Birth of an Africa Investor


Africa tends to capture the hearts of its guests.

It happened to me soon after stepping off an airplane into the chilly mountain air of Lesotho 14 years ago. My three-year sojourn as a volunteer in the country changed me into a certifiable Afrophile.

Upon my return stateside, I sought to remain as engaged with the continent as distance would allow. I found an Africa-focused job. I read Africa-focused books. I even listened to the BBC’s Focus on Africa over my battered shortwave radio.

Strangely enough, the thought of investing in Africa didn’t even occur to me until years later.

In my mind, the continent was a charity case – not an investment opportunity. I didn’t hesitate to send money to Africa for the purpose of buying mosquito nets, building schools, or granting no-interest loans, but the thought of investing in an African business with the expectation of a return seemed avaricious.

One day, I happened upon the Botswana Stock Exchange’s website. It fascinated me. Here, investors traded shares of banks, a wholesaler, a furniture retailer, and others. Many of these companies appeared to be generating huge profits in one of Africa’s most stable countries, yet the market priced them at little more than liquidation value. Something clicked in my thick skull. These businesses were poised to create many more jobs than any foreign aid organization, but a lack of capital constrained them from doing so.

So, I emailed a local broker, asking if and how a foreigner could purchase shares. He replied the next day. He assured me that I could indeed invest, and he walked me through the straightforward process of opening a trading account. Within weeks, I owned shares of Letshego, a bargain-priced micro-lender.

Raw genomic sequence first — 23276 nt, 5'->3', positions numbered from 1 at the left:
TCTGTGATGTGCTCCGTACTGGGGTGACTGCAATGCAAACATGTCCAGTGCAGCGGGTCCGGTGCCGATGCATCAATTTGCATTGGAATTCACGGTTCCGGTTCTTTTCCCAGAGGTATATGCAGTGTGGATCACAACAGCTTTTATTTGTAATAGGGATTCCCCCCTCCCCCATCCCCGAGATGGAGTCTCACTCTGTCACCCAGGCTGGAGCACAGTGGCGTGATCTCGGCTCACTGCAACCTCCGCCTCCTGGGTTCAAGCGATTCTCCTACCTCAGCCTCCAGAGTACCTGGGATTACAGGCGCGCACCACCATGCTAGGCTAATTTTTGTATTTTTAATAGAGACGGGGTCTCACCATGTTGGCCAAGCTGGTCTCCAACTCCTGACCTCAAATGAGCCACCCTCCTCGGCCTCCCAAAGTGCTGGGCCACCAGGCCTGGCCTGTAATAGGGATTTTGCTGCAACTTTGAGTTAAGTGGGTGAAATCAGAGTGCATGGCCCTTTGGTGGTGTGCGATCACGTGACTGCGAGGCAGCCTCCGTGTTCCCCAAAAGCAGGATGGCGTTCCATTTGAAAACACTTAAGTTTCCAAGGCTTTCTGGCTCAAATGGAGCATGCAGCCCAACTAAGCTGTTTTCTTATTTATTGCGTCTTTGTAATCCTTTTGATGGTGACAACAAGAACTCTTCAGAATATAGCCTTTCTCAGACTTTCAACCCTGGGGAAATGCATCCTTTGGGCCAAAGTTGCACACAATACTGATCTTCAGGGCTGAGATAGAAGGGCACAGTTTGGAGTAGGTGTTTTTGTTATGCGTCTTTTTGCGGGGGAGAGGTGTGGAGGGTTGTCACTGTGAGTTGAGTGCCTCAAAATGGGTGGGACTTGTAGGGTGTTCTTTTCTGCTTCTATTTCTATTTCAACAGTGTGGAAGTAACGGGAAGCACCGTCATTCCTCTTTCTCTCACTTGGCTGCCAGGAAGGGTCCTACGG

Further research revealed roughly a dozen more African stock exchanges. I soon invested in many of those, too. Each new market I explored revealed compelling stories. The investment process didn’t always go as smoothly as my Botswana experiment did, but, overall, the rewards justified the time and effort. I was hooked.

My goal with this blog is to help other small investors participate in Africa’s capital markets, and, in so doing, make a modest contribution to the region’s economic growth.

That’s my story. I’m eager to hear yours. What sparked your interest in African stock markets? What information do you need to start investing in the region? Share your thoughts here in the comments or shoot me a message via the contact form.

Disclosure: I own shares of Letshego.

Related Reading

How to Invest on the Botswana Stock Exchange

13 thoughts on “Birth of an Africa Investor”

  1. Hi Ryan,
    Your posts have been so helpful! I’ve been wanting to invest in African equities for a while but the process of finding information (financial statements, keeping track of company and stock market news, buying stocks, etc) seems daunting compared to buying US equities. Some of your posts will go a long way to addressing some of these concerns/questions!

    One thing I’m having difficulty with is finding websites/online resources with daily or periodic equity market and company updates for African equities (I realize that there are many bourses in Africa and each is unique but aggregated info must be available somewhere). One can sign up for daily e-mail alerts of market and company updates the US/UK/Europe on the financial times website. Where could I get a similar daily digest of market/company updates for Africa? I’m also wondering if you have any daily/periodic must read publications to stay on top of equity market and company updates in Africa. Are there any publication subscriptions you recommend for keeping posted on african equity markets/companies.